The coding blog of Alastair Smith, a software developer based in Cambridge, UK. Interested in DevOps, Azure, Kubernetes, .NET Core, and VueJS.
When Scott Guthrie and team unveiled the new Windows Azure updates back at the beginning of June, one of the most trumpeted features was the new Azure Websites feature, which brings to the Azure platform a service provided by AppHarbor and Heroku (for the Rubyists): simple hosting of websites on a cloud platform. One of the killer features of these platforms, and now Azure Websites, is simple deployment to the cloud via git push. AppHarbor in particular does a good job of this in the .NET space, building your project and running the tests before deciding whether or not to deploy that commit. They have some serious competition from Azure now, though.
I’m using Azure Websites to develop (and, ultimately, host) the new Cambridge Graduate Orchestra website, and have so far found the experience impressive. Whilst I’m familiar with Git-based deployment from previous usages of both AppHarbor and Heroku, I’m pleased to see Microsoft actively supporting more open-source tools and technologies in its products and services. Whilst the Azure Websites service is not as mature as AppHarbor’s offering, the combination with other Azure features, such as the Azure Service Bus and the new Infrastructure-as-a-Service bits, makes it a compelling option.
The first thing you’ll need to do is log in to (or sign up for) a free trial of Azure. Once you’ve logged in, go to the Azure Portal; if you get the old grey portal, look for and click the link to the new preview portal at the very bottom of the screen.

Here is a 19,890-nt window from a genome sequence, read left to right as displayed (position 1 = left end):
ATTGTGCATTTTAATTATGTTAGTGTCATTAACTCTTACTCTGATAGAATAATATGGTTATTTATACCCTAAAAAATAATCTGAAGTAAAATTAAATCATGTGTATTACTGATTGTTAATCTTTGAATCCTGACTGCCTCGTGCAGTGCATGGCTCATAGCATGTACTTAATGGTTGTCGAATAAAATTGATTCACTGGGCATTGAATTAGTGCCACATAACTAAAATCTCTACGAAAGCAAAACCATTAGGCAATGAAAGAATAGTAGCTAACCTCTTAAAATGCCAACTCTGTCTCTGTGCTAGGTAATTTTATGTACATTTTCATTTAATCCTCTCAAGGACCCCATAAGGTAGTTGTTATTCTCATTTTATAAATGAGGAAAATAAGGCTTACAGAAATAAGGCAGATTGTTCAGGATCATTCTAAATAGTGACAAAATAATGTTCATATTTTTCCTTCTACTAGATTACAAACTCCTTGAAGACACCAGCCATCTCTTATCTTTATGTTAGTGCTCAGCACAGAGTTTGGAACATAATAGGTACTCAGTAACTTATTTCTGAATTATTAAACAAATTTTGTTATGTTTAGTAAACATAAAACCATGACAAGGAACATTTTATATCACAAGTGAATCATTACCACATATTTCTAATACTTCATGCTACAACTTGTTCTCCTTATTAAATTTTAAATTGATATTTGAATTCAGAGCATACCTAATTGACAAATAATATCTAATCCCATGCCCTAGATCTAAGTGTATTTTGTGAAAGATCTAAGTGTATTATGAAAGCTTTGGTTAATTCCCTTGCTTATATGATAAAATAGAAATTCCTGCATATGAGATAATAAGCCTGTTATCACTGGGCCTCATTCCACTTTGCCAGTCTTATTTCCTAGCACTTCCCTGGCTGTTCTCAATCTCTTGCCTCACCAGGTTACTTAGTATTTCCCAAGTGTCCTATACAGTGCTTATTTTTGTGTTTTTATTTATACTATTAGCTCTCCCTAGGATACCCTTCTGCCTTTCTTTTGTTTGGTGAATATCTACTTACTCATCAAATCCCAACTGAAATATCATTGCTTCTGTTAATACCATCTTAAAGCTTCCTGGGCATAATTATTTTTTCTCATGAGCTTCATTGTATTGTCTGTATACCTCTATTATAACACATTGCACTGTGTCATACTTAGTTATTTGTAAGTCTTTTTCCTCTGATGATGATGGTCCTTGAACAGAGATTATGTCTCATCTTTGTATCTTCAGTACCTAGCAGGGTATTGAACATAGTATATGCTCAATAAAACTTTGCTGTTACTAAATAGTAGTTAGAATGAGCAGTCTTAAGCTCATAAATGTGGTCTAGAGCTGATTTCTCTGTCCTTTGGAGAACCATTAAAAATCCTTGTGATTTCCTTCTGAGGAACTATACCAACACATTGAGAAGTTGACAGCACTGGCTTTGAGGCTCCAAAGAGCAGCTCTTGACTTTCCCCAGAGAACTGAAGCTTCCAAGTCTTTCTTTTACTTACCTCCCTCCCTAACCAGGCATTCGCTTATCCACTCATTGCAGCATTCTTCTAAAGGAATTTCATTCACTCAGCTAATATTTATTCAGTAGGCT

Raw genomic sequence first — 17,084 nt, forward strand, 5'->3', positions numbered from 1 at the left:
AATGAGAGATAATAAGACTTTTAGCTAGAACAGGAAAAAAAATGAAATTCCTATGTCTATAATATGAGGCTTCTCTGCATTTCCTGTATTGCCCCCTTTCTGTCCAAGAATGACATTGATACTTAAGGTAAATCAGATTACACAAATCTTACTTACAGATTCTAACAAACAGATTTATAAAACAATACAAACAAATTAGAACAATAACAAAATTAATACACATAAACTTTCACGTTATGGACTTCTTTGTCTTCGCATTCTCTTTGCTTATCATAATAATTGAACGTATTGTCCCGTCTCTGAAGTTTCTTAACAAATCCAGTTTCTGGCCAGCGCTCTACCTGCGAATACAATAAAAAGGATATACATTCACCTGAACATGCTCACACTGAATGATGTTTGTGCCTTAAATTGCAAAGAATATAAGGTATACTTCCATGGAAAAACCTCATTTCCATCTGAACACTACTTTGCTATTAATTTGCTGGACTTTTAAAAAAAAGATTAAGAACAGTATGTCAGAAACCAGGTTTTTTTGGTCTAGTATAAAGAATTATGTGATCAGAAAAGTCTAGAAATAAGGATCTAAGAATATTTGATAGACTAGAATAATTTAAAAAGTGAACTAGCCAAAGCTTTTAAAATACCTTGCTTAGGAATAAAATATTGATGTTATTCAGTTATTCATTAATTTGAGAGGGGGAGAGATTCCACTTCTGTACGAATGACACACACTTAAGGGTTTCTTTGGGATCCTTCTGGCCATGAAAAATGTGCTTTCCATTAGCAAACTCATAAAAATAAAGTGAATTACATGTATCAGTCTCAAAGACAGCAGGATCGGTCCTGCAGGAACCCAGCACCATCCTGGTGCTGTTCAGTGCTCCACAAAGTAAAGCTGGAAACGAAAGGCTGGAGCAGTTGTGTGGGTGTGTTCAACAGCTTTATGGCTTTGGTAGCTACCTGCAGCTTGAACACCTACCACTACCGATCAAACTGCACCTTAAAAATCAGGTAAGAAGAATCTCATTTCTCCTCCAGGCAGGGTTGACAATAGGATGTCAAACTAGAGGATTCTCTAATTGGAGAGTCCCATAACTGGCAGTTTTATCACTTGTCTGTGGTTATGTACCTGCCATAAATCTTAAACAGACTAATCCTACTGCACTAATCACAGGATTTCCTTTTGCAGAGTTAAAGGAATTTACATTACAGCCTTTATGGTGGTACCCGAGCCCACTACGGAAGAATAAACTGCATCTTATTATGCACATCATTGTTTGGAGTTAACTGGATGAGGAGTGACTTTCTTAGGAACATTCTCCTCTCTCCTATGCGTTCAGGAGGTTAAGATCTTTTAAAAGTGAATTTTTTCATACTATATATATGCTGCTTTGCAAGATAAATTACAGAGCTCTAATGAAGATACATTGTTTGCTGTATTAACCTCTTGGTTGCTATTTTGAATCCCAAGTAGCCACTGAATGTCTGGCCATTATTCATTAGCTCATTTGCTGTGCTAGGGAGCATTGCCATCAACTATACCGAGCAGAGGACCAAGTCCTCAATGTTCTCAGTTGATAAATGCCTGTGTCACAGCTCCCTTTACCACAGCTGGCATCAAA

Next create a new Azure Website. Click new:
After you hit “Create Web Site”, you’ll see the new website appear in the list as configuring; it will say “Running” when it is ready for use, and you’ll see a green tick next to it (like the CGO site in the above screenshot).
Next, click the site to be taken to its dashboard. This is where you can view all sorts of metrics about your site, including requests, storage, CPU time and more. Click the link that says “Set up Git publishing”:
This will prompt you for a username and password to use for connecting to Azure via Git. This is created on a per-account basis, not on a per-site basis, so you only need to do this once. You’ll then get a Git URL with some instructions on how to use it:
Add a new remote to your existing Git repository, and run
git push azure master. Simplez. At the moment, only the master branch is supported for deployment; if you are using a different branching convention, you will receive an informational message stating this.
The really nice thing about this is that after Azure builds your pushed repository, it will generate an MSDeploy package from it, and run a deployment using that package. That means you can take advantage of all the nice things, like configuration file transforms, that you get with MSDeploy.
I’m really impressed with the job Microsoft has done here, and look forward to delving more into this in the coming weeks.